“Headless Statue” or “Headless Sculptures” is the story of Mr. Okabe, a renowned sculptor who theorized removing the heads from his creations as he wanted art to be represented through the flow of the bodies of the sculptures. He told his students, Rumi and Shimada, that his inspiration came from the famous paintings of the past and present, which have either a faint smile or portray little emotion on their faces. However, the art is showcased by the draping of their clothes as well as the way their bodies are placed. He wanted to achieve such perfection by removing the heads to cut down on the emotions that the faces showcased and present limitless possibilities to the public. 

In the manga, Mr. Okabe insists on Shimada returning with his friend Rumi; however, Shimada assures him that his parents are out, and he needs to help him with the art project as a proud member of the art club. Rumi and Shimada have a falling out, and Rumi leaves them to their work in a huff. The next day she visits Shimada’s house to walk to school; however, Shimada calls in sick. Rumi leaves his house and goes to school herself. The anime picks up after Rumi reaches her school to discover the students gathered and the police on duty. She asks her friends Sanae and Masami about the situation after they informed her of Okabe’s death and that his head was missing. Rumi recalled Shimada staying late and rushed over to his house to check on him. In the manga, Rumi had almost told her other students about Shimada, but she stopped; later, the students were made to leave earlier than the usual time as an emergency was called. Rumi had walked to Shimada’s house, but she had not rung the bell; she had left that day. The next day, Shimada walked to his school in his winter uniform, and as Rumi was leaving for home, he held her back and asked her why she hadn’t come by in the morning. Rumi noticed the mask, and in return, she asked if he still had that cold. Shimada confessed to having fallen in love with her and constantly dodged Rumi’s questions. He then asked if she was accusing him of the murder and replied that his love for her made him do a lot of things as an excuse. He tells her that he will tell her the truth and asks her to follow him on a walk. The anime picks up from here and adds a twist where Rumi has a conversation with him the day, she goes to check up on him after hearing the news. Shimada here asks her to follow him to the school as he promises to tell the truth.

Sanae and Misana, on the other hand, stay back even after the announcement asks for the students to leave. Misana had left her books back in the art room; she needed them for her test tomorrow, so they went to the art room, where Okabe was murdered, and started finding the book. However, as they searched for Misana’s book, they looked away only for the scene to reveal Okabe with his face stretched out, taking on a purplish tint, his mouth opens to show his teeth, and his jaw dislocated. The scene then cuts to Shimada escorting Rumi to where Shimada had said Okabe was currently. He escorts her to the art room, where Rumi gets a distinct smell of rotten flesh. In the manga, this is where she discovers the statues’ disappearance, and she asks if the police have taken them away, only for Shimada to remove his mask. In the anime, Shimada locks the door and proceeds to remove his mask, while Rumi gets scared and worried to see Shimada bleeding from his mouth. Rumi gets confused about where his voice is coming from because Shimada’s face does not move to articulate any of the words he is speaking. He introduces Okabe as he takes his head from the statue and drops it. He moves closer to Rumi so that he can get her head as well. Remi slaps him, only to witness his head fall off. Rumi tries to escape, which is when she breaks the sculpture to get the key and runs out of the place. However, the statue that had Okabe’s head on it followed Rumi with a knife. She opened the door and finally escaped into the corridor, only to be confronted by other statues. She rushes upstairs and shuts herself in a class to escape; as she turns back, she realizes that she has reached the wrong classroom as she witnesses the bodies of her friends and classmates on the floor while the statues are fighting and clamoring for their heads. They quickly noticed Rumi and rushed toward her as she became trapped between the statues wearing the students’ heads while the other headless statue took hold of her from behind and rushed with the knife to cut her head off.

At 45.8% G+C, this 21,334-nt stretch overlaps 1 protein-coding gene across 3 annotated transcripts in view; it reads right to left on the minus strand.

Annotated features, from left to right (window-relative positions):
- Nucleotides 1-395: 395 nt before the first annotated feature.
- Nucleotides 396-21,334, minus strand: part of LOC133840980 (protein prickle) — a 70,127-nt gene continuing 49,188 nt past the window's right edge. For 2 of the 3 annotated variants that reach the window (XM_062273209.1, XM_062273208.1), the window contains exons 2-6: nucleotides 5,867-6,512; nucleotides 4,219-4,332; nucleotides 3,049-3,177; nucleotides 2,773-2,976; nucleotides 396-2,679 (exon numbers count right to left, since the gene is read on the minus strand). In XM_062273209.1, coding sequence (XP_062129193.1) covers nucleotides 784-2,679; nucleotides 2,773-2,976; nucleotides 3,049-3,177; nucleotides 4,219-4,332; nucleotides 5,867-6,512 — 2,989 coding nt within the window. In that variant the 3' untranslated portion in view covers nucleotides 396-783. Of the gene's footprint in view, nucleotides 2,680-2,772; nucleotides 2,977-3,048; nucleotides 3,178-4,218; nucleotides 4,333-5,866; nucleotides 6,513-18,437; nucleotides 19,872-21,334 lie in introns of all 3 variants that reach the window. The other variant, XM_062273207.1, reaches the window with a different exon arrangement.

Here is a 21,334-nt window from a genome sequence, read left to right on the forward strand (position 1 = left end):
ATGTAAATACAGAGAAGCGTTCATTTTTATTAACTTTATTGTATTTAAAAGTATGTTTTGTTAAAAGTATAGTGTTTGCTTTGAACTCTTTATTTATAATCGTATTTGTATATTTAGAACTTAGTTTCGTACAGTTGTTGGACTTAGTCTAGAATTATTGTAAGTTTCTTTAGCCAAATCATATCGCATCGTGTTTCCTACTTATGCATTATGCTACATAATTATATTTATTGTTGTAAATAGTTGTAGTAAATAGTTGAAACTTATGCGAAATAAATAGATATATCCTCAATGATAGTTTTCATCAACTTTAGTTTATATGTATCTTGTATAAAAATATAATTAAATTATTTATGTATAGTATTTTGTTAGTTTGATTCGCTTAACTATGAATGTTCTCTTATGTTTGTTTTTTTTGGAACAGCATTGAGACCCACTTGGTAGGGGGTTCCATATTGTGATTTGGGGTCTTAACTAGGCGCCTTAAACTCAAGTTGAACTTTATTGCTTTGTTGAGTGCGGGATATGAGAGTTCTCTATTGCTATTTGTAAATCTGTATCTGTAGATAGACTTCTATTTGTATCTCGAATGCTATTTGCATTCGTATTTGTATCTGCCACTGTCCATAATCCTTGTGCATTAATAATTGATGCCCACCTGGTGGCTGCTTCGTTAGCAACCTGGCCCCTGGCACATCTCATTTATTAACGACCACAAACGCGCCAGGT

The statues wanted to replicate the feeling of looking pretty, which is quite similar to current trends, where a lot of people try out plastic surgery in the hopes of dealing with insecurity and also looking like their favorite celebrity. They tried out different heads as a way to complete themselves; however, as soon as they saw Rumi, they wanted to have her head. She was considered pretty by the statues’ standards, as they repeatedly confessed their love for her and exclaimed their desire to have her head. Okabe had somehow given them life but had left them incomplete, which could be taken as a metaphor. Humans can go through any measure to feel complete, sated, and satisfied. This has been proven through the decades of history that the civilizations have, from drinking blood to looking young to injecting synthetic products, tried everything to stop aging. Therefore, through the statues, Junji Ito had unleashed the greedy nature of a human, and as the statues had just started replicating human behavior, they, too, wanted to also feel complete. Their biggest insecurity was their missing head, and they could even use their maker to achieve the perfection they sought. It only goes to show how humans have used their religion, their makers, and sometimes even their parents to get what they wanted. Thus, similar to most of his stories, Junji Ito called out the farces of society.

Notify of

Inline Feedbacks
View all comments
Alokananda Sen
Alokananda Sen
Alokananda Sen holds a bachelor's degree in Journalism and Mass Communication. She has a keen interest in graphic designing, reading, and photography. Her insatiable appetite for cinema and pop culture enticed her to work as a content writer. She is currently pursuing a Post Graduate Diploma focused in Animation & VFX to explore a new dimension in her career.

Must Read

DMT Guide

More Like This